The "we're different" argument doesn't make a shred of sense. Yes, we're different. We - all of us - are different. Like my little family of three children, we all are individuals but we are also the same in so many ways. A five-foot/one-inch woman is not likely to make much of a basketball player, but a hulking man isn't likely to make much of a ballerina either.
Should the petite, 100-lb, woman be allowed to play basketball if, by some chance, she could actually play better than "conventional" players? If, theoretically, that same woman were able to out-perform candidates for job as firefighter, should she be given the job? This is where those who just don't want to see women as equal will say, "IF such a woman existed then maybe she should be given equal opportunity, but she would be an exception."
Well, regardless of our gender, many of us are "exceptions" in one way or another. We all have different talents and abilities. If we happen to have exceptional talent or ability in something that is generally associated with the opposite gender, is there some reason such extraordinary ability should be disregarded? More importantly, doesn't the fact that exceptions exist simply prove that there are far fewer "rules" about which gender does what best (in areas separate from that ever-present reproductive one) than many people believe?
And, speaking of reproduction: There is that argument that women have the babies "so Nature designed women to have talents that best suited for child-rearing and taking care of families". Let's look at Nature: In the animal kingdom (although, of course, there are exceptions), the most common behavior is that the males father the children, may hang around for a certain amount of time, and then move on to the next family. Some animals, of course, do live in packs. Not all. Whether it is a mother cat with her kittens or a mother duck with her ducklings, in a good number of species it is the mother who raises and teaches her offspring, as well as just giving birth to them. My neighbors and I enjoyed a Summer of watching a wild-turkey mother and her babies take their morning and evening walks up the street. We watched from the time the babies were very small until they were just about the same size as their proud mother, who continued to "call" any of her "children" when they strayed.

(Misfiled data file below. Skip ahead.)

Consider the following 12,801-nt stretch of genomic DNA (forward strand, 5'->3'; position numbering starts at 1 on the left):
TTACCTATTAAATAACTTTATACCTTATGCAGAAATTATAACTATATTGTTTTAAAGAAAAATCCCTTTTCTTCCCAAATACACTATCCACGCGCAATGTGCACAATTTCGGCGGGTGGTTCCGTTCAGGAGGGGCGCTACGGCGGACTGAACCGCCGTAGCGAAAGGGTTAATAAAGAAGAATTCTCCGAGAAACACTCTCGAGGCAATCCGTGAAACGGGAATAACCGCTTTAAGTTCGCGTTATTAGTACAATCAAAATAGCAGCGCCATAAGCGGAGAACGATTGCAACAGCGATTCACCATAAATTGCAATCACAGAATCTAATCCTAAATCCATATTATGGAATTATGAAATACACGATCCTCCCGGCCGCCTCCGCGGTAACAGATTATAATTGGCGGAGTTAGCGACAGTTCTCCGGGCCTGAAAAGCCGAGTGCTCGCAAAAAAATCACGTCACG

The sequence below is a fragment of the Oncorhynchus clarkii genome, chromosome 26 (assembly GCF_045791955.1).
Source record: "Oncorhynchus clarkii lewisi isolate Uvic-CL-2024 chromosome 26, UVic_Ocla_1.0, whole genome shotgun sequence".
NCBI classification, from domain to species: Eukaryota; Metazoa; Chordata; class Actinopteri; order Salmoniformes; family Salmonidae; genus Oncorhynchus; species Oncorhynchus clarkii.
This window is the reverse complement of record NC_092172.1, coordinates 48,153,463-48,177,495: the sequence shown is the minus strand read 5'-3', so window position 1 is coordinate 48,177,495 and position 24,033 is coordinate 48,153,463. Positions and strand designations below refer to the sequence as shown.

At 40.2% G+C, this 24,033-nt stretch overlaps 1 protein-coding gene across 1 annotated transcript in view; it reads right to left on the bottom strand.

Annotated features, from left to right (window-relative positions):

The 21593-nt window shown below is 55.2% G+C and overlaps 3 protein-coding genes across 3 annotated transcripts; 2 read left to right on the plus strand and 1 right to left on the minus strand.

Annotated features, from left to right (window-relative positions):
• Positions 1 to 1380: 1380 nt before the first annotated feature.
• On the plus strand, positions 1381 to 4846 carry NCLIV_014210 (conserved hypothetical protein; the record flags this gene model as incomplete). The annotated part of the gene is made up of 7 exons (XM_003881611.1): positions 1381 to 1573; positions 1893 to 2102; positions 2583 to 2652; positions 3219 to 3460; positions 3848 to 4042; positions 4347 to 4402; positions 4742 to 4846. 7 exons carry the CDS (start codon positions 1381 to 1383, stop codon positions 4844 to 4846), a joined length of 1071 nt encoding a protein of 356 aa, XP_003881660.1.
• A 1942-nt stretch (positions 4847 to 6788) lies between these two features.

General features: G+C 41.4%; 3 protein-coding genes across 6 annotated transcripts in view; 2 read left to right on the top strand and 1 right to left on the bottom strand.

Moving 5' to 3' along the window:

The point is that while there are exceptions in the animals kingdom (as with human beings), it is often the mother to whom Nature has given the responsibility of not just having, but raising, offspring (both male and female offspring). Since so many female animals not only have and then feed their babies, but also raised them to adulthood (all the while, teaching them the ways of the world and survival), can we not assume that mothers (of any number of species) must be pretty knowledgeable about, and skilled with, life? Some people will readily agree that females have skill in teaching, as well as feeding, but if the care and raising of offspring has been entrusted by Nature to mothers as often as it is, how "less than equal" can be the skills that are required for "building" the next generation of a species?
When human babies are born they are born with only the potential to develop brain connections that will later determine not only the ways in which their brains are "wired", but some of their abilities and personality traits. In the first three years of life how a child is nurtured can affect how his immune system and stress response system will function for the rest of his life. Women aren't just feeding and loving their babies. They are "building" the brains of their children - boys and girls. Unless circumstances change the usual way things are done, today's men were yesterdays' little boys who had their brain development "built" by a woman. If Nature entrusted women with this role one would assume that the role goes well beyond "building another woman" and onto "building a human being". When boys grow up to be emotionally strong, intelligent, and of good character it isn't an accident. They learn those things not from a mother who "only knows about women's stuff", but who is skilled at "being a person". In other words, if anyone is "less than equal" it is not women.
Then, too, there are women who completely lack maternal instinct or ability to know how to do a good job of nurturing. There are those exceptions again.
Does not being a "natural mother" mean a woman can't run a company or run a marathon? Most people agree it does not. Aren't there men who are more loving, more skilled, and generally more capable of being a parent than women? If nurturing "belongs" to women, are such men "less than equal"? Who would be "more equal" - the non-maternal woman who builds up a multi-billion-dollar empire, or the "maternal" father who is a far better nurturer but who works as, say, an insurance salesman or auto mechanic?